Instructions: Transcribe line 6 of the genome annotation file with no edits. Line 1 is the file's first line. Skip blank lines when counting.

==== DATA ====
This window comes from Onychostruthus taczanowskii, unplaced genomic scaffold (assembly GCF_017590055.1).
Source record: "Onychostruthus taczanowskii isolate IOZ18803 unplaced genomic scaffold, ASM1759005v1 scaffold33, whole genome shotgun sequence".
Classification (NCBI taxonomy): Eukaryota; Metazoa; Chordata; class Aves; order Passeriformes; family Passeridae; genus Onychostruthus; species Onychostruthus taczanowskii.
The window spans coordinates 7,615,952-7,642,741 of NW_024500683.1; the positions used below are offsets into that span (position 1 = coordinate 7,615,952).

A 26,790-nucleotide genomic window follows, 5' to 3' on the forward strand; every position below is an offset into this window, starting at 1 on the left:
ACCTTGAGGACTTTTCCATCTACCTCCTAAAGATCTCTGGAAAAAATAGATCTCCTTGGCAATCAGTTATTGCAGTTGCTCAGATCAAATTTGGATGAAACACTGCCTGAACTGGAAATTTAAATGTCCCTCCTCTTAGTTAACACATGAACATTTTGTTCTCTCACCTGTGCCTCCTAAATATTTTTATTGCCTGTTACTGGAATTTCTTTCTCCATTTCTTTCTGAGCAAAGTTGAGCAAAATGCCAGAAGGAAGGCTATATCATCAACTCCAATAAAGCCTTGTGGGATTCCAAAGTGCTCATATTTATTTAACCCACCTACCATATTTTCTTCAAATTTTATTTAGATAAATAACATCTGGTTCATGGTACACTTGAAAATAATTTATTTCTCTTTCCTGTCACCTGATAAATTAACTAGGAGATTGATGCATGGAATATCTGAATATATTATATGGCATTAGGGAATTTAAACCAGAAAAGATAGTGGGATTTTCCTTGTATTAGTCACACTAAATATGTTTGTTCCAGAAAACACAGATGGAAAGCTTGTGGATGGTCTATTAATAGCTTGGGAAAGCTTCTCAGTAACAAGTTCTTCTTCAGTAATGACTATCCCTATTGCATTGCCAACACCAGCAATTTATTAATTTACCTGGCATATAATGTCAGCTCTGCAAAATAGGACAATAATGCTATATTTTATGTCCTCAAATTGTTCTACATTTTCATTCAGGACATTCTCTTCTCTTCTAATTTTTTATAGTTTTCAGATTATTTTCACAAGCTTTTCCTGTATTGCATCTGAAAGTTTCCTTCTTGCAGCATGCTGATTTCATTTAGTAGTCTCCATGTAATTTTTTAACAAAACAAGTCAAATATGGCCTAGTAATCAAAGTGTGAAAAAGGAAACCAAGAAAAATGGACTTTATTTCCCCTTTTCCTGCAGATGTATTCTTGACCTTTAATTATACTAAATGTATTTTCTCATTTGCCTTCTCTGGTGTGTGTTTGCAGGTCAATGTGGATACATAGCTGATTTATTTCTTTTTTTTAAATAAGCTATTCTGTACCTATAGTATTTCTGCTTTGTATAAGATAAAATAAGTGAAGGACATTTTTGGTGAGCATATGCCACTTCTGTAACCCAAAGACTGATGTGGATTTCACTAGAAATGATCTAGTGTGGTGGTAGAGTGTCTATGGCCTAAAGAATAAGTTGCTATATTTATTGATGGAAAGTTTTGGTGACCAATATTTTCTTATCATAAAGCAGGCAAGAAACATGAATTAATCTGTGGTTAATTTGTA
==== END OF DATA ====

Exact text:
ACCTTGAGGACTTTTCCATCTACCTCCTAAAGATCTCTGGAAAAAATAGATCTCCTTGGCAATCAGTTATTGCAGTTGCTCAGATCAAATTTGGATGAAACACTGCCTGAACTGGAAATTTAAATGTCCCTCCTCTTAGTTAACACATGAACATTTTGTTCTCTCACCTGTGCCTCCTAAATATTTTTATTGCCTGTTACTGGAATTTCTTTCTCCATTTCTTTCTGAGCAAAGTTGAGCAAAATGCCAGAAGGAAGGCTATATCATCAACTCCAATAAAGCCTTGTGGGATTCCAAAGTGCTCATATTTATTTAACCCACCTACCATATTTTCTTCAAATTTTATTTAGATAAATAACATCTGGTTCATGGTACACTTGAAAATAATTTATTTCTCTTTCCTGTCACCTGATAAATTAACTAGGAGATTGATGCATGGAATATCTGAATATATTATATGGCATTAGGGAATTTAAACCAGAAAAGATAGTGGGATTTTCCTTGTATTAGTCACACTAAATATGTTTGTTCCAGAAAACACAGATGGAAAGCTTGTGGATGGTCTATTAATAGCTTGGGAAAGCTTCTCAGTAACAAGTTCTTCTTCAGTAATGACTATCCCTATTGCATTGCCAACACCAGCAATTTATTAATTTACCTGGCATATAATGTCAGCTCTGCAAAATAGGACAATAATGCTATATTTTATGTCCTCAAATTGTTCTACATTTTCATTCAGGACATTCTCTTCTCTTCTAATTTTTTATAGTTTTCAGATTATTTTCACAAGCTTTTCCTGTATTGCATCTGAAAGTTTCCTTCTTGCAGCATGCTGATTTCATTTAGTAGTCTCCATGTAATTTTTTAACAAAACAAGTCAAATATGGCCTAGTAATCAAAGTGTGAAAAAGGAAACCAAGAAAAATGGACTTTATTTCCCCTTTTCCTGCAGATGTATTCTTGACCTTTAATTATACTAAATGTATTTTCTCATTTGCCTTCTCTGGTGTGTGTTTGCAGGTCAATGTGGATACATAGCTGATTTATTTCTTTTTTTTAAATAAGCTATTCTGTACCTATAGTATTTCTGCTTTGTATAAGATAAAATAAGTGAAGGACATTTTTGGTGAGCATATGCCACTTCTGTAACCCAAAGACTGATGTGGATTTCACTAGAAATGATCTAGTGTGGTGGTAGAGTGTCTATGGCCTAAAGAATAAGTTGCTATATTTATTGATGGAAAGTTTTGGTGACCAATATTTTCTTATCATAAAGCAGGCAAGAAACATGAATTAATCTGTGGTTAATTTGTA